raiser(exception_or_class=Exception, *args, **kwargs)

Constructs function that raises given exception with given arguments on any invocation.

@retry(tries, errors=Exception, timeout=0)

Every call of the decorated function is tried up to tries times. The first attempt counts as a try. Retries occur when any subclass of errors is raised (errors can be an exception class or a list/tuple of exception classes). There will be a delay in timeout seconds between tries.

A common use is to wrap some unreliable action:

@retry(3, errors=HttpError)
def download_image(url):
    # ... make http request
    return image

You can pass callable as timeout to achieve exponential delays or other complex behavior:

@retry(3, errors=HttpError, timeout=lambda a: 2 ** a)
def download_image(url):
    # ... make http request
    return image
fallback(*approaches)

Tries several approaches until one works. Each approach is either callable or a tuple (callable, errors), where errors is an exception class or a tuple of classes, which signal to fall back to next approach. If errors is not supplied then fall back is done for any Exception:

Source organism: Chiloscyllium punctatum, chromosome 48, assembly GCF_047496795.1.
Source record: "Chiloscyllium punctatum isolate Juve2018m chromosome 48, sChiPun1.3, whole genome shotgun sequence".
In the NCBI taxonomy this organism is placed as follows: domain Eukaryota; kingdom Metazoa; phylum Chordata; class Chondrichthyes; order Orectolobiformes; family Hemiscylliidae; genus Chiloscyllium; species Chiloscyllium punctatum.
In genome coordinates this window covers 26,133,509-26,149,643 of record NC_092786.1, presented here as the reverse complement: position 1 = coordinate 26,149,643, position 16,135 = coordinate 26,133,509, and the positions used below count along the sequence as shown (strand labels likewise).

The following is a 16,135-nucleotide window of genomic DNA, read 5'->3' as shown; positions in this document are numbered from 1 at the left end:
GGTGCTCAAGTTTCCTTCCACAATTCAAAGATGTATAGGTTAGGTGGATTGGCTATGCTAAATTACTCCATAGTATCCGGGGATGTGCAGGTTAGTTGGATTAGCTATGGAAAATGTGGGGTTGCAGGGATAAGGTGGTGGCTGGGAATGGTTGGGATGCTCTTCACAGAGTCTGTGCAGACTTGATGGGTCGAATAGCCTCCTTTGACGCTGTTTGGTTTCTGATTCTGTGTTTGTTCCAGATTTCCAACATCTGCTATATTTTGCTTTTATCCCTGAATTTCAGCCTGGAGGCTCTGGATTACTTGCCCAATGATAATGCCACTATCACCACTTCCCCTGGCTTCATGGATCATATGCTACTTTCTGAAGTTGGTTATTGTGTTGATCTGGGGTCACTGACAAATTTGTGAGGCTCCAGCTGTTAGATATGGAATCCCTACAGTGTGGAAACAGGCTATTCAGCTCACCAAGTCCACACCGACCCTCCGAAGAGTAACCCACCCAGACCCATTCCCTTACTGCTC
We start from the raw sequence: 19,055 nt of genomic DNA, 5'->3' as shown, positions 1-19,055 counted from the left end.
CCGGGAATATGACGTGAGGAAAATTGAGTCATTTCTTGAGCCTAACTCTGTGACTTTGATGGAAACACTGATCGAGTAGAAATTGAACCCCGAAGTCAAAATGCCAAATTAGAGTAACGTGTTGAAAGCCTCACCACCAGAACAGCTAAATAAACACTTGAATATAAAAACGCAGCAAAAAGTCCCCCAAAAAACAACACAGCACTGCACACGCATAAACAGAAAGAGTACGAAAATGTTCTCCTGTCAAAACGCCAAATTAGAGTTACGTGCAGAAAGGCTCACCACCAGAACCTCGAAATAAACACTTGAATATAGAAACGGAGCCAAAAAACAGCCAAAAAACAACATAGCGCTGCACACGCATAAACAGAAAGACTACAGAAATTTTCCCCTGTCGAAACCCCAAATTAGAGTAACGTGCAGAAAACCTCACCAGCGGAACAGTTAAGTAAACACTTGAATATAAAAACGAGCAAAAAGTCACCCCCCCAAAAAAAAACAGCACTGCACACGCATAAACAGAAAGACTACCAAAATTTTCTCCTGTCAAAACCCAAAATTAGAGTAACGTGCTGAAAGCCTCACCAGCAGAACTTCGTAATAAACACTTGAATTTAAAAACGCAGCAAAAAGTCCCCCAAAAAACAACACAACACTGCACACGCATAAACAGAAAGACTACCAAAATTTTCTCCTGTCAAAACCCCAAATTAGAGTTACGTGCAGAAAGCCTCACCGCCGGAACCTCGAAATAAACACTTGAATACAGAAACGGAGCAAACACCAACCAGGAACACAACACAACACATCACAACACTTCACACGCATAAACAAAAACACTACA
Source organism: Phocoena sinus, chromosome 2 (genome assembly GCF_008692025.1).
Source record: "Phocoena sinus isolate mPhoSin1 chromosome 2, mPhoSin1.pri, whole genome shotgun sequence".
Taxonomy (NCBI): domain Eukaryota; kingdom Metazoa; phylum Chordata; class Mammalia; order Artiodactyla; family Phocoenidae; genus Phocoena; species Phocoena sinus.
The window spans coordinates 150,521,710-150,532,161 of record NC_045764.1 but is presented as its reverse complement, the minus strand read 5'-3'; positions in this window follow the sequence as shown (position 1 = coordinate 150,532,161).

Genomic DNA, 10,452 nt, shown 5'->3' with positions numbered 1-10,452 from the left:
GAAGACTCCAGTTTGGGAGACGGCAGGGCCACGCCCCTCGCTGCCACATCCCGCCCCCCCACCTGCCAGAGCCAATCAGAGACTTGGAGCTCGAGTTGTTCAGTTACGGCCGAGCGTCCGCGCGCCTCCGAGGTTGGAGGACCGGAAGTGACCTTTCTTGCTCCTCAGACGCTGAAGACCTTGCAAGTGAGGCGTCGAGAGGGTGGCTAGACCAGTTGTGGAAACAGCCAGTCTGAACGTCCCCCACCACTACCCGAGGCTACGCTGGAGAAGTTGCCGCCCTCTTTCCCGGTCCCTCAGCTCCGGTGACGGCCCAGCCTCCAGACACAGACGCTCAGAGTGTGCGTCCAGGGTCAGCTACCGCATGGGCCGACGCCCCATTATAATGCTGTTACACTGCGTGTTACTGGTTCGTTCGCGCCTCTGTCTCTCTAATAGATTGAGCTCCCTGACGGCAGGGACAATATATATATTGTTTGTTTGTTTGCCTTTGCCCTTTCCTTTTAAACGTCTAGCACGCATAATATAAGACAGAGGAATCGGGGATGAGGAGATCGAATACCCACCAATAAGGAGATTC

fallback(
    (partial(send_mail, ADMIN_EMAIL, message), SMTPException),
    partial(log.error, message),
    raiser(FeedbackError, "Unable to notify admin")
)
limit_error_rate(fails, timeout, exception=ErrorRateExceeded)

If function fails to complete fails times in a row, calls to it will be intercepted for timeout with exception raised instead. A clean way to short-circuit function taking too long to fail:

@limit_error_rate(fails=5, timeout=60, exception=RequestError('Temporary unavailable'))
def do_request(query):
    # ... make a http request
    return data

Can be combined with ignore() to silently stop trying for a while:

@ignore(ErrorRateExceeded, default={'id': None, 'name': 'Unknown'})
@limit_error_rate(fails=5, timeout=60)
def get_user(id):
    # ... make a http request
    return data
@collecting

Transforms generator or other iterator returning function into list returning one.

Handy to prevent quirky iterator-returning properties:

@property
@collecting
def path_up(self):
    node = self
    while node:
        yield node
        node = node.parent

Also makes list constructing functions beautifully yielding.

@joining(sep)